Far from hormonally inert, adipose tissue has in recent years been recognized as a major endocrine organ[1], as it produces hormones such as leptin, resistin, and the cytokine TNFα


https://www.ncbi.nlm.nih.gov/pubmed/15181022



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Cynthia S
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 Posted: Fri Apr 27th, 2012 10:18

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Dr Trevor Marshall wrote: Yes, the microbiota love adipose tissue (fat). There was a presentation mentioning that at the recent Paris conference... 

Dr. Marshall, this sounds fascinating.  I would love to hear more about this presentation.  Did they find this with DNA techniques?  Could we maybe get a discussion of this in another thread?

Cynthia



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 Posted: Mon Apr 30th, 2012 11:59

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Not sure this is the right category for this. Saw this posted today......

http://www.sciencedaily.com/releases/2012/04/120429234641.htm



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 Posted: Mon Apr 30th, 2012 16:39

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My recollection is that adipose tissue also produces estrogen.
Best regards,
Mike



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 Posted: Mon May 21st, 2012 16:11

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This is a link to yet another study about abnormal microbiota in the guts of ASD children -

http://mbio.asm.org/content/3/1/e00261-11.full.pdf

All manner of baddies have now been proposed to infect the guts of ASD children with this study proposing yet another species.



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Prof Trevor Marshall
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 Posted: Mon May 21st, 2012 16:21

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 This study goes a little further, by linking a metabolite in the gut with one in the brain, but only for the sick folk:

http://goo.gl/jHLtF

Of course, I am sure there are dozens, or hundreds, of other significant metabolites, but at least this is one step further along the path...
 

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 Posted: Wed May 23rd, 2012 14:58

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Very intriguing study Dr Marshall.  I wonder if the gut also may show the early signs of ALS another neurological disease that severely affects motor neurons.  I have noticed more constipation the last couple of years before my ALS diagnosis ... and the article mentions this is seen in Parkinson's patients also.  This whole idea of gut microbes affecting the CNS implies a systemic effect on the whole body when infected with the microbiota. 



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 Posted: Thu Jul 26th, 2012 17:06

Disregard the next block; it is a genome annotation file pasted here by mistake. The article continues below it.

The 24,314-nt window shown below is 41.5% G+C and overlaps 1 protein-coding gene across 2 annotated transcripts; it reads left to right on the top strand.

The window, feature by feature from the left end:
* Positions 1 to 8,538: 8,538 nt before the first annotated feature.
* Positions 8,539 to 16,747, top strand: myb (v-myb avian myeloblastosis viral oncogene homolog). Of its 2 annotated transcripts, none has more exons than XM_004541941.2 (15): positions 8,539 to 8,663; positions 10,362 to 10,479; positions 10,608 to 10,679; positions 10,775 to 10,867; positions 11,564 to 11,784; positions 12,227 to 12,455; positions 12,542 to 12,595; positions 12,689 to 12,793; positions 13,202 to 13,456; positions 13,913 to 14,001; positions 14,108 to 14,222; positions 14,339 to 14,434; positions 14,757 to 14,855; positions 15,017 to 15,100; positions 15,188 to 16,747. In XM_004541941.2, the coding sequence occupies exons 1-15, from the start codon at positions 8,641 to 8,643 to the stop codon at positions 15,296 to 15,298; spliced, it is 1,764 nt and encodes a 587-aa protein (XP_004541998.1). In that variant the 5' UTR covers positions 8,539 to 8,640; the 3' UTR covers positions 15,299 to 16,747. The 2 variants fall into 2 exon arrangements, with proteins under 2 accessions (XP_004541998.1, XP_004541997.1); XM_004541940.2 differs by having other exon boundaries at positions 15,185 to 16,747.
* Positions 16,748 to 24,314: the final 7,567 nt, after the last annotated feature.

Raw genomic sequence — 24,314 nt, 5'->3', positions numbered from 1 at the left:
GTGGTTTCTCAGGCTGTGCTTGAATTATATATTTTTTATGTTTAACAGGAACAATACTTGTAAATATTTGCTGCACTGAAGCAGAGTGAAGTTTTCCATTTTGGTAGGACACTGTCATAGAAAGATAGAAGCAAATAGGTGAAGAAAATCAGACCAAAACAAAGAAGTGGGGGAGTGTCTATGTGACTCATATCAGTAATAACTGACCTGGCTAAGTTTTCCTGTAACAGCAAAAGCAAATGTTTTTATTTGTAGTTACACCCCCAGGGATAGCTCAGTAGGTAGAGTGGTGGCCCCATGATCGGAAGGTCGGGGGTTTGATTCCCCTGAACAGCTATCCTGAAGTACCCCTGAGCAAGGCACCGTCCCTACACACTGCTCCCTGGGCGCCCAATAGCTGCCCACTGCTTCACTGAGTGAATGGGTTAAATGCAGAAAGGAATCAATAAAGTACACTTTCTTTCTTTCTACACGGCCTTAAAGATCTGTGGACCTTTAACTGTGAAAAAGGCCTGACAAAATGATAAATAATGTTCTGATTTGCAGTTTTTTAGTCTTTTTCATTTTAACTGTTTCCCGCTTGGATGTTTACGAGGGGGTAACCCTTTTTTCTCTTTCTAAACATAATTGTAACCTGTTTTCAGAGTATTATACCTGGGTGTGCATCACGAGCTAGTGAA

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Just caught the very end of this show, heard the word "microbiota" and had to look it up.

http://www.cbc.ca/natureofthings/episode/autism-enigma.html

A fresh perspective on autism research with the developing "Bacterial Theory" of autism. The fastest-growing developmental disorder in the industrialized world, autism has increased an astounding 600 per cent over the last 20 years. Science cannot say why. Some say it's triggered by environmental factors and point to another intriguing statistic: 70 per cent of kids with autism also have severe gastrointestinal symptoms. Could autism actually begin in the gut? The Autism Enigma looks at the progress of an international group of scientists who are studying the gut's amazingly diverse and powerful microbial ecosystem for clues to the baffling disorder.



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 Posted: Fri Jul 27th, 2012 07:17

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Hello,

my son had real problems, he had what I would call a brainfog that made his functioning in school almost unbearable. After a horrible path along several docters, one who would cut in his stomage, one with medicines that gave in a poisoning, we found one who gave him an laxative, which should do nothing but cure his digetion which was disturbed. Now the mirical happend, the brainfog slowly disapeared, and after a year or two we had a bright active inteligend boy back. It has certainly a relation!
If this is bacteria that live in the gut, or something else I do not know ( as marshal follower I should say it is bacteria) but the laxative still works, and as soon as we stop it the problem comes back.

I am trying to get him on the MP but he is not yet ready for it.

Erik (Roelof)



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 Posted: Fri Jul 27th, 2012 12:28

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Very interesting, roelof. Your son's experience correlates with my own as a teenager and young adult with brain fog and constipation (brain fog started out seeming to correlate with constipation, later developed into brain fog all the time, regardless of digestive system function).